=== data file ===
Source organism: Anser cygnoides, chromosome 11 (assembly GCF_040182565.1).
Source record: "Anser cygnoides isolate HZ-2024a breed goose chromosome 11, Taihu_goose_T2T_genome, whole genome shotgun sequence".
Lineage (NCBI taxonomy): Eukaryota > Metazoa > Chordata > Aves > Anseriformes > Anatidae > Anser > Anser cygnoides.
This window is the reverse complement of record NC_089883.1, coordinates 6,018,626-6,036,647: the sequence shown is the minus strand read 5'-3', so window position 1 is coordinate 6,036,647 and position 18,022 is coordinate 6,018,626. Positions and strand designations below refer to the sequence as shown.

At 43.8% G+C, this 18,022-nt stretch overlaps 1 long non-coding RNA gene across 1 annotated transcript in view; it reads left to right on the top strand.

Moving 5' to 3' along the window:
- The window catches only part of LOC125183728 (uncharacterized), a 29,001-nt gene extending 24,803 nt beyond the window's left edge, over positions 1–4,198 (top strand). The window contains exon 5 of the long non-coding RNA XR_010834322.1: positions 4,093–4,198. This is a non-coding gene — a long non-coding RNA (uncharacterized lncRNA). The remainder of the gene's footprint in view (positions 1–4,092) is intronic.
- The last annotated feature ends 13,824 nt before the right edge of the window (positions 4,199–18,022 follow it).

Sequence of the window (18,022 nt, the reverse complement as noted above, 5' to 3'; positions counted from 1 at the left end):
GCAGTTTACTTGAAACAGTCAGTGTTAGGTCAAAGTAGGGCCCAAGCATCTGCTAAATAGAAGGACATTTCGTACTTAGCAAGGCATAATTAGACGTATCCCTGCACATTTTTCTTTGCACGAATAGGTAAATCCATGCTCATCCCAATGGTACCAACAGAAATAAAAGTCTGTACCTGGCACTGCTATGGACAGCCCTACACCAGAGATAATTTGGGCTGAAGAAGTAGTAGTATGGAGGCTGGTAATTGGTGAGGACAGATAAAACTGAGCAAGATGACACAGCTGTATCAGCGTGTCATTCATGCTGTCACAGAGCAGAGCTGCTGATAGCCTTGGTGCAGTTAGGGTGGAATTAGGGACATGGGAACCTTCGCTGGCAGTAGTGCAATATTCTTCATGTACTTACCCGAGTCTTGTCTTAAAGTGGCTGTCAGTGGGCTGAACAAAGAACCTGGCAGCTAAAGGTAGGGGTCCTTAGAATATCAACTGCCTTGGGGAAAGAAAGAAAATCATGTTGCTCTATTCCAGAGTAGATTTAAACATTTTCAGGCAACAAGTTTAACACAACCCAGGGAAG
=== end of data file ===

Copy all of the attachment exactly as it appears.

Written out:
Source organism: Anser cygnoides, chromosome 11 (assembly GCF_040182565.1).
Source record: "Anser cygnoides isolate HZ-2024a breed goose chromosome 11, Taihu_goose_T2T_genome, whole genome shotgun sequence".
Lineage (NCBI taxonomy): Eukaryota > Metazoa > Chordata > Aves > Anseriformes > Anatidae > Anser > Anser cygnoides.
This window is the reverse complement of record NC_089883.1, coordinates 6,018,626-6,036,647: the sequence shown is the minus strand read 5'-3', so window position 1 is coordinate 6,036,647 and position 18,022 is coordinate 6,018,626. Positions and strand designations below refer to the sequence as shown.

At 43.8% G+C, this 18,022-nt stretch overlaps 1 long non-coding RNA gene across 1 annotated transcript in view; it reads left to right on the top strand.

Moving 5' to 3' along the window:
- The window catches only part of LOC125183728 (uncharacterized), a 29,001-nt gene extending 24,803 nt beyond the window's left edge, over positions 1–4,198 (top strand). The window contains exon 5 of the long non-coding RNA XR_010834322.1: positions 4,093–4,198. This is a non-coding gene — a long non-coding RNA (uncharacterized lncRNA). The remainder of the gene's footprint in view (positions 1–4,092) is intronic.
- The last annotated feature ends 13,824 nt before the right edge of the window (positions 4,199–18,022 follow it).

Sequence of the window (18,022 nt, the reverse complement as noted above, 5' to 3'; positions counted from 1 at the left end):
GCAGTTTACTTGAAACAGTCAGTGTTAGGTCAAAGTAGGGCCCAAGCATCTGCTAAATAGAAGGACATTTCGTACTTAGCAAGGCATAATTAGACGTATCCCTGCACATTTTTCTTTGCACGAATAGGTAAATCCATGCTCATCCCAATGGTACCAACAGAAATAAAAGTCTGTACCTGGCACTGCTATGGACAGCCCTACACCAGAGATAATTTGGGCTGAAGAAGTAGTAGTATGGAGGCTGGTAATTGGTGAGGACAGATAAAACTGAGCAAGATGACACAGCTGTATCAGCGTGTCATTCATGCTGTCACAGAGCAGAGCTGCTGATAGCCTTGGTGCAGTTAGGGTGGAATTAGGGACATGGGAACCTTCGCTGGCAGTAGTGCAATATTCTTCATGTACTTACCCGAGTCTTGTCTTAAAGTGGCTGTCAGTGGGCTGAACAAAGAACCTGGCAGCTAAAGGTAGGGGTCCTTAGAATATCAACTGCCTTGGGGAAAGAAAGAAAATCATGTTGCTCTATTCCAGAGTAGATTTAAACATTTTCAGGCAACAAGTTTAACACAACCCAGGGAAG